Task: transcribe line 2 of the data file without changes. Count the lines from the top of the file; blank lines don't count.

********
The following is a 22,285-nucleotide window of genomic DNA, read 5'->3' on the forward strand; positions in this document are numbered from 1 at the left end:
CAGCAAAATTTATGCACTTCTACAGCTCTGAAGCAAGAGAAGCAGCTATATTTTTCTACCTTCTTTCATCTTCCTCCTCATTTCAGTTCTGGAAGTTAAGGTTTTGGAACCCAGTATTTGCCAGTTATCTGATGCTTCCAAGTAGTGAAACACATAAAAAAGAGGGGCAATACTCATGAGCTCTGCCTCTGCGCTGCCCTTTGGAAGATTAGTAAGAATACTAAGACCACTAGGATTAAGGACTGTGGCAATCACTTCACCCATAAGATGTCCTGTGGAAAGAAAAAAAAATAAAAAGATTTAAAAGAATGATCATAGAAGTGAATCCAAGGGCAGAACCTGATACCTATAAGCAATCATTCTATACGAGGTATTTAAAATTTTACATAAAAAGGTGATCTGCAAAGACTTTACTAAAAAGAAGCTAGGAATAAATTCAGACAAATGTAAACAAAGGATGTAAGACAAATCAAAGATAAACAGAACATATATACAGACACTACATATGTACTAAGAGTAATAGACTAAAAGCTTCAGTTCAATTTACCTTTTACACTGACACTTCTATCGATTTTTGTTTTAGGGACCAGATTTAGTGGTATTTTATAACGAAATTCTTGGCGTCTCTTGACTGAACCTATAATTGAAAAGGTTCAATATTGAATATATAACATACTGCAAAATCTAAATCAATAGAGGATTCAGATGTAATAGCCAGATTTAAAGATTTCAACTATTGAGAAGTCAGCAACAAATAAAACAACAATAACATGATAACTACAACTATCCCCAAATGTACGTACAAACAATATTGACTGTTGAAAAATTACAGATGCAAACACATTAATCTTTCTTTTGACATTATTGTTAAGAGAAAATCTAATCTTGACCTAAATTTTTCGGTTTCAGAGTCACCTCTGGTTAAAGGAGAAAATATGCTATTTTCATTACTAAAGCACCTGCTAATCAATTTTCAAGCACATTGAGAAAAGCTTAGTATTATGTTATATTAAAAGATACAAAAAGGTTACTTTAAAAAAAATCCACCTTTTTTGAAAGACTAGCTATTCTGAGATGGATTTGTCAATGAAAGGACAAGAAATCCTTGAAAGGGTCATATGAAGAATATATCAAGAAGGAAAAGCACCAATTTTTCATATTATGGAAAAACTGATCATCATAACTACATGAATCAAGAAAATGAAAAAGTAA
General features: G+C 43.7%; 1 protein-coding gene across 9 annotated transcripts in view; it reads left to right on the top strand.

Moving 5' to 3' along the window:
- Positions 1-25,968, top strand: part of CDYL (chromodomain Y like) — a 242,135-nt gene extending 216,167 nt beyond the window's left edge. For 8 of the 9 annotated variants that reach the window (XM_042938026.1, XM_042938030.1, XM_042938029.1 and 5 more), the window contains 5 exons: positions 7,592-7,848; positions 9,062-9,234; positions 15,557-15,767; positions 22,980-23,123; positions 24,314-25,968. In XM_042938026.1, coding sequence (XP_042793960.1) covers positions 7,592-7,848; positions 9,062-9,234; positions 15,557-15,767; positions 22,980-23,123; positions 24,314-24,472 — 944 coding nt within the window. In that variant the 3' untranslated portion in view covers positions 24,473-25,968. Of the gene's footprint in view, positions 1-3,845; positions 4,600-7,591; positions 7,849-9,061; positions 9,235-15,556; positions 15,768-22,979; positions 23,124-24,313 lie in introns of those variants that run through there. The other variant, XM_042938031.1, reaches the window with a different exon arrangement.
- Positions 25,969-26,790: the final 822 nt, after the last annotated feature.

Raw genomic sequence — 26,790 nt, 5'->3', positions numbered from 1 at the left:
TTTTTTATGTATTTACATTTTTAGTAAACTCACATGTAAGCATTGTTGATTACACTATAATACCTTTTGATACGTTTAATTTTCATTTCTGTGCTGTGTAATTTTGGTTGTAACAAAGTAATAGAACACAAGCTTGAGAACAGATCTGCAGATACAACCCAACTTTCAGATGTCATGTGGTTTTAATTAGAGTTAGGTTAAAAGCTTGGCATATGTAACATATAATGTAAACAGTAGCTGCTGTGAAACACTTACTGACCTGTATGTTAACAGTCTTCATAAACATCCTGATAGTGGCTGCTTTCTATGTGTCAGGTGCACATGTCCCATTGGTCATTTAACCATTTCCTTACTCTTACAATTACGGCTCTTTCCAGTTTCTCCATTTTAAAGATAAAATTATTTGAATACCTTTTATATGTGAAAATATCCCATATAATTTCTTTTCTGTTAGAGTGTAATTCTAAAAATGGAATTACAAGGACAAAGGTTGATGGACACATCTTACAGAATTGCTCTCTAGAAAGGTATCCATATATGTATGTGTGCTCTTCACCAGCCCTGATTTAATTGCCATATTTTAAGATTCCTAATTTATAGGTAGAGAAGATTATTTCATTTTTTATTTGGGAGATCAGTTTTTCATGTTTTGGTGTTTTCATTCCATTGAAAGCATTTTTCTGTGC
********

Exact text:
CAGCAAAATTTATGCACTTCTACAGCTCTGAAGCAAGAGAAGCAGCTATATTTTTCTACCTTCTTTCATCTTCCTCCTCATTTCAGTTCTGGAAGTTAAGGTTTTGGAACCCAGTATTTGCCAGTTATCTGATGCTTCCAAGTAGTGAAACACATAAAAAAGAGGGGCAATACTCATGAGCTCTGCCTCTGCGCTGCCCTTTGGAAGATTAGTAAGAATACTAAGACCACTAGGATTAAGGACTGTGGCAATCACTTCACCCATAAGATGTCCTGTGGAAAGAAAAAAAAATAAAAAGATTTAAAAGAATGATCATAGAAGTGAATCCAAGGGCAGAACCTGATACCTATAAGCAATCATTCTATACGAGGTATTTAAAATTTTACATAAAAAGGTGATCTGCAAAGACTTTACTAAAAAGAAGCTAGGAATAAATTCAGACAAATGTAAACAAAGGATGTAAGACAAATCAAAGATAAACAGAACATATATACAGACACTACATATGTACTAAGAGTAATAGACTAAAAGCTTCAGTTCAATTTACCTTTTACACTGACACTTCTATCGATTTTTGTTTTAGGGACCAGATTTAGTGGTATTTTATAACGAAATTCTTGGCGTCTCTTGACTGAACCTATAATTGAAAAGGTTCAATATTGAATATATAACATACTGCAAAATCTAAATCAATAGAGGATTCAGATGTAATAGCCAGATTTAAAGATTTCAACTATTGAGAAGTCAGCAACAAATAAAACAACAATAACATGATAACTACAACTATCCCCAAATGTACGTACAAACAATATTGACTGTTGAAAAATTACAGATGCAAACACATTAATCTTTCTTTTGACATTATTGTTAAGAGAAAATCTAATCTTGACCTAAATTTTTCGGTTTCAGAGTCACCTCTGGTTAAAGGAGAAAATATGCTATTTTCATTACTAAAGCACCTGCTAATCAATTTTCAAGCACATTGAGAAAAGCTTAGTATTATGTTATATTAAAAGATACAAAAAGGTTACTTTAAAAAAAATCCACCTTTTTTGAAAGACTAGCTATTCTGAGATGGATTTGTCAATGAAAGGACAAGAAATCCTTGAAAGGGTCATATGAAGAATATATCAAGAAGGAAAAGCACCAATTTTTCATATTATGGAAAAACTGATCATCATAACTACATGAATCAAGAAAATGAAAAAGTAA